University of Edinburgh
 

Sensory Play and Learning

Presented on Friday, 11 March 2011

Low cost sensory ideas

Judy Denziloe

Shiny things

  • sheets of silvered foam, sold to fix behind radiators to reflect the heat into the room (DIY stores)
  • foil bags from wine boxes
  • pan scrubbers
  • stainless steel bowls (pet shops)
  • lengths of chain (DIY stores)
  • survival blanket (camping shops)
  • gold foil coffee bags
  • unbreakable Christmas baubles
  • small mirror balls for Christmas trees (hang out of reach)
  • remnants of lurex and sequinned fabrics
  • CD-Roms and DVDs
  • gold and silver pom-poms
  • tinsel tied up in a chiffon scarf
  • acrylic tubes filled with glitter and sequins (Tocki, Telephone 01430 410515)
  • unbreakable acrylic mirrors (www.cheeky-cherub.co.uk)

Lights

  • battery-powered Christmas tree lights
  • flashing red LED lights (cycle shops)
  • fibre optic torch and other light effects (www.firebox.com and www.theglowcompany.co.uk)
  • battery-powered push light (electrical departments)

Fluorescent materials

  • stickers, price lables (stationers)
  • fishing floats for night fishing (angling shops) - sew them in patterns onto black fabric
  • Hama neon craft beads (toy shops) - sew them in patterns onto pblack fabric; put some beads and oil or water in a sturdy plastic bottle
  • kite fabric - make streamer carousels and wind spirals
  • Slinkies (toy shops) - some colours are fluorescent
  • glow in the dark stars, marbles, string etc (www.theglowcompany.co.uk or toy shops)
  • Velcro pad from a Scatch game (toy shops)
  • gloves, socks etc - check they are fluorescent not just 'dayglo'
  • road safety bands, jackets etc (cycle shops)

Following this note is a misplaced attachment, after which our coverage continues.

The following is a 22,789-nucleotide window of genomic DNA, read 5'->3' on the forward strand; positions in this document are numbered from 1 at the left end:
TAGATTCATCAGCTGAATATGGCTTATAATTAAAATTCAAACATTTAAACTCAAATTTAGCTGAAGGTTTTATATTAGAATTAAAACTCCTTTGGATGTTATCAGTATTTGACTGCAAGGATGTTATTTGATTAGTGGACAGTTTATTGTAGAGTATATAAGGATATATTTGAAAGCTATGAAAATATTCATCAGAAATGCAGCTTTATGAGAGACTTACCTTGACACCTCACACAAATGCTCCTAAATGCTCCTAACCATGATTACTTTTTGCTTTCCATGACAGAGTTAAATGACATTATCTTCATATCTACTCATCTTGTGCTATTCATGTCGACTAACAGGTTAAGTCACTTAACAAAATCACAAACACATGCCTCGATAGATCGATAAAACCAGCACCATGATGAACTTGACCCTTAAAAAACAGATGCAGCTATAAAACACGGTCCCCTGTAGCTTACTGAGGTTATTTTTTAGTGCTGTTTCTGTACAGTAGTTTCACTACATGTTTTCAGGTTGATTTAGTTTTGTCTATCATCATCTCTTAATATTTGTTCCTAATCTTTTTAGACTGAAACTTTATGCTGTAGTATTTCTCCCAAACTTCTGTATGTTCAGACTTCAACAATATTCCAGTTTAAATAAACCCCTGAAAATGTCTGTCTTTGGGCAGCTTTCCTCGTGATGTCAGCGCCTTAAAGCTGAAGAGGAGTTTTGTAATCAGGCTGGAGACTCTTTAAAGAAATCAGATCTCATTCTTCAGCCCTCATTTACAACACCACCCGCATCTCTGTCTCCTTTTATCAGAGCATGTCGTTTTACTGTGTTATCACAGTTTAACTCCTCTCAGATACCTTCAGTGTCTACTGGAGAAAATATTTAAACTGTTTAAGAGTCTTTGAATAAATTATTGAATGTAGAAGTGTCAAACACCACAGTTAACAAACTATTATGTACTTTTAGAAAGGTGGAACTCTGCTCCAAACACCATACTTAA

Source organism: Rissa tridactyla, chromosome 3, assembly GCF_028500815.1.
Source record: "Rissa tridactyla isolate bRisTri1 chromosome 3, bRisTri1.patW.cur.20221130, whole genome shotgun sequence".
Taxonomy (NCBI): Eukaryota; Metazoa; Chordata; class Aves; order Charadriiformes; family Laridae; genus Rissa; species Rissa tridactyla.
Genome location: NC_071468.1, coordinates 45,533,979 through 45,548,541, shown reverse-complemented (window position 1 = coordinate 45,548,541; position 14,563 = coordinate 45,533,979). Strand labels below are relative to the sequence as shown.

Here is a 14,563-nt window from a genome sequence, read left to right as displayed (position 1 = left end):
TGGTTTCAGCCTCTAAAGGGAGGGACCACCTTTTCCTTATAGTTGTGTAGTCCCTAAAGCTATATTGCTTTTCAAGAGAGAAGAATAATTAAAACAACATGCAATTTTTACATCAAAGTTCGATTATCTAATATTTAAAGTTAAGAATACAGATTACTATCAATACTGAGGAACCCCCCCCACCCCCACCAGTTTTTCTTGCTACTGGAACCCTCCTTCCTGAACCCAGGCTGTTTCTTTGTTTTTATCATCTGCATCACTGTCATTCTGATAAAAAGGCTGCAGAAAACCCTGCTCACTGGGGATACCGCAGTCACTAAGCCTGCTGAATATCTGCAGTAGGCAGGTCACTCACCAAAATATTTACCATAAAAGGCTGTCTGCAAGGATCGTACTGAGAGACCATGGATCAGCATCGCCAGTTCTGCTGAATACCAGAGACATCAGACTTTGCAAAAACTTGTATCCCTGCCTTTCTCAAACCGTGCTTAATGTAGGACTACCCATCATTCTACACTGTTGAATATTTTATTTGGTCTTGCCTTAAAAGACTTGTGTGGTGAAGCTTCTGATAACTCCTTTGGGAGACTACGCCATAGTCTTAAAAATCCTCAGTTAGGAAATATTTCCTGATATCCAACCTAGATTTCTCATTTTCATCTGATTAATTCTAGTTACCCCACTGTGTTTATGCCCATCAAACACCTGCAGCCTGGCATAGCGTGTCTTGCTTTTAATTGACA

• UV-reactive nail varnish and hairspray (Claire's Accessories, www.theglowcompany.co.uk)

Texture

  • car cleaning mitts (car accessory shops)
  • massagers - plastic or wood (Boots, Body Shop)
  • loofahs and sponges (Boots)
  • body scrubs (Boots etc)
  • cat toys covered in rough sisal string (pet shops)
  • plastic rings and balls covered with 'prickles' (pet shops)
  • rubber gloves with various fillings - flour, sand, gravel, rice and knotted at the cuff
  • mix cornflour and water to make a thixotropic paste - acts like a solid or a liquid depending on how you use it
  • chop a bar of mild soap into small pieces and pour on boiling water; allow to cool and you will have a slimy, stringy experience

Sound

  • electronic farm animal sounds - set of 5 (www.fledglings.org.uk)
  • animal noises - turn the cylinder over and back again to hear the cow, sheep, cat or bird - stick the cylinder in the bottom of a pringle tube and cover the outside with appropriate fabric
  • balls with sounds (toy shops, www.daviessports.co.uk)

Whisks

  • Make a lightweight rattle using a Brabantia whisk with two brightly coloured table tennis balls inside the globe.
  • Make a streamer toy by attaching strips of brightly coloured kite fabric or ribbons to a black plastic whisk. Use fluorescent kite fabric for use with ultraviolet light.
  • Weave lengths of liealite tubing (from suppliers of multisensory equipment) in and out of a black plastic whisk and use under UV.

Pencil cases

Many stationers sell novelty pencil cases very cheaply, so you can make a set of sensory shapes to explore. If necessary, sew a few stitches across the zip, to prevent inquisitive fingers getting at the contents. Here are some ideas we have made:

  • red furry case with a flat sheet of survival blanket
  • orange furry case containing a rattle
  • green 'artificial grass' case with a bell in a film canister
  • black and white case with a flat sheet of bubble plastic to which flat squeakers have been taped
  • pink (fluorescent) case containing a CD plastic case filled with lentils (PVC tape round the plastic case to secure the contents)
  • black and white whale with a noise maker
  • black and white cylindrical case containing a baby's plastic feeding bottle with beads
  • animal pencil cases (cat, dog, leopard etc) stuffed with polyester toy stuffing and the appropriate animal sound.

Judy Denziloe

judy@afltraining.co.uk